West Virginia saved $38 million the first year it dumped managed care and handled pharmacy benefits for state workers and Medicaid recipients through a state university.
But Ohio refuses to even consider such a model for its multibillion-dollar Medicaid system, claiming such a change actually would cost the state money.
How can that be?
Pharmacy benefit managers are a relatively new player in the health-care world. Like managed care, they purport to save money by driving down costs — particularly for prescription drugs.
In Ohio's Medicaid setup, PBMs are middlemen. On one side of them are the managed-care companies hired by the state to administer Medicaid, a state-federal health-care program for the poor and disabled. On the other side of PBMs are pharmacies that provide the drugs to Medicaid recipients.
The PBMs stand accused in Ohio and elsewhere of taking too big of a cut in their middleman role. That "spread pricing" hurts pharmacies because they barely get enough to cover their costs in many instances. And that hurts taxpayers because they purportedly are overcharged.
In West Virginia, an audit alerted state officials that public employees were being charged 1 percent more for prescription-drug claims than PBMs were charging pharmacies. That may not sound like a lot, but lawmakers found the differential was costing the public an extra $10 million in one year.
Vicki Cunningham, West Virginia's director of pharmacy, said the PBM costs were "excessive" and "not sustainable."
West Virginia’s state pharmacy board said eliminating the four managed-care businesses in the state, three of which operated jointly with PBMs, is saving the state $38 million in its first year. Instead of managed care, the state returned to a fee-for-service model, in which doctors and other health-care providers are paid for each service performed — in this case, prescriptions.
The state is now using the West Virginia University School of Pharmacy to determine which drugs should be available to the public and how they are covered, said Richard D. Stevens, executive director of the West Virginia Pharmacists Association.
"There is no incentive for the school to be a middleman to make money off the public," Stevens said.
"PBMs need to be audited, especially those that are used to provide care for public employees. In many cases the public is penalized and they don’t even know it."
Ohio Medicaid officials are keeping managed care but want stricter regulations of, and more transparency from, PBMs.
Ohio tried a fee-for-service model early in the Gov. John Kasich administration, said Greg Moody, director of the Governor's Office of Health Transformation, but found such a "carve out" costs the state more. One reason is that it plays into the hands of major drug manufacturers, which love it when states formerly covered by managed care stretched over multiple states reduce their bargaining power by negotiating as just a single state, he said.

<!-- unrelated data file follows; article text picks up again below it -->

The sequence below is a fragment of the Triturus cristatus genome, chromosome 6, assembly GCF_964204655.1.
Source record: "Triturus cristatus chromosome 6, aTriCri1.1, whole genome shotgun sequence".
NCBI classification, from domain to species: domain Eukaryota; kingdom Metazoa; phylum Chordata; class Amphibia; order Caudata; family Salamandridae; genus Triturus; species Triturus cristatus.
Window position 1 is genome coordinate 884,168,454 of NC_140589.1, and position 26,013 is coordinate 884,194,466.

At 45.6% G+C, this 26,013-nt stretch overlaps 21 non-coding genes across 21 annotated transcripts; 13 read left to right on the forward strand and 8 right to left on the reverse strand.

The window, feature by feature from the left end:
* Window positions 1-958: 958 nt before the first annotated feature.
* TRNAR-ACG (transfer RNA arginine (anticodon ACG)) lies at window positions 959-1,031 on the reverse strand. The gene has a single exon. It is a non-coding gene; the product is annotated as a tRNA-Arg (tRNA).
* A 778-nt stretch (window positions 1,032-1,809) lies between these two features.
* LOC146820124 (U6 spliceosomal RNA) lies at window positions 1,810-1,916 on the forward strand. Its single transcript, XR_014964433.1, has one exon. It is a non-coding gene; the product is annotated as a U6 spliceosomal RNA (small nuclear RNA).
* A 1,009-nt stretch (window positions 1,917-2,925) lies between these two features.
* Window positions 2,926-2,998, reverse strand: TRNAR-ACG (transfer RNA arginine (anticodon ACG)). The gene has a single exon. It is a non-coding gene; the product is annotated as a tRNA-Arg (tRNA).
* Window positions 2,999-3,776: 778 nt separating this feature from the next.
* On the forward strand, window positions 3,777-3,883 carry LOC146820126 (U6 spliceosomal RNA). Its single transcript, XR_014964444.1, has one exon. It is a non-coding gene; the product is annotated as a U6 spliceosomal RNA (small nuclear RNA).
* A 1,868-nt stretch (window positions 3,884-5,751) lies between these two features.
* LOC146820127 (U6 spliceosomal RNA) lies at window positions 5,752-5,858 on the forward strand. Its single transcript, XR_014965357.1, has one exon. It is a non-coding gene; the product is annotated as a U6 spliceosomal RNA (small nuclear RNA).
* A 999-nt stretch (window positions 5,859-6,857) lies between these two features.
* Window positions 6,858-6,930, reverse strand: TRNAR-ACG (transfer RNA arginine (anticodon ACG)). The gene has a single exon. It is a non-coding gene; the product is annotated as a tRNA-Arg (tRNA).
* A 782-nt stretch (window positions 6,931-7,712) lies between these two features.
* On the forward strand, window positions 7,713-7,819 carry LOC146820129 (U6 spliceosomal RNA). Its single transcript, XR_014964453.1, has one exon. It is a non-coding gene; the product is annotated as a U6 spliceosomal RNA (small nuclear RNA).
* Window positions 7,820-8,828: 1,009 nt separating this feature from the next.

Moody cited a 2015 study by the Menges Group that "resoundingly confirms the cost-effectiveness" of keeping Medicaid prescriptions within managed care. The net savings for the 28 states doing it the same way as Ohio was 14.6 percent.
Part of the reason Ohio remains wedded to the managed-care model is how it finances Medicaid. The state would lose $100 million from the little-known health insurer corporation franchise fee if recipients used fee-for-service instead of managed care, Medicaid staffers have calculated.
An intangible that would be lost is the ability to coordinate treatment for individuals under the umbrella of managed care.
Yet another factor: fee-for-service rates are set by the legislature, which means they turn into a political issue subject to lobbying every time they change, Moody said. Managed care has given Ohio predictability in its budgets.
The leaders of the state Medicaid office repeatedly stress that they have kept overall annual cost increases at 2 percent since 2014, so the fact that prescription-drug prices are climbing 8 or 9 percent a year is not that big of a concern to them.
Regulation of PBMs has largely been left to the states. Lawsuits have been rare, and when an award is won it is for a fraction of the more than $280 billion PBMs are estimated to make annually.
The most-significant lawsuit was filed a decade ago by 28 state attorneys general against CVS Caremark and was settled for $38.5 million. The suit alleged Caremark was "deceptive" by steering patients to certain medications to increase profits.
States have opted instead for more regulations in the form of licensing to track PBMs and their business relationships.
For example, Arkansas requires PBMs to provide at or above cost reimbursements for generic drugs to pharmacies to protect the druggists from having to fill orders at a loss.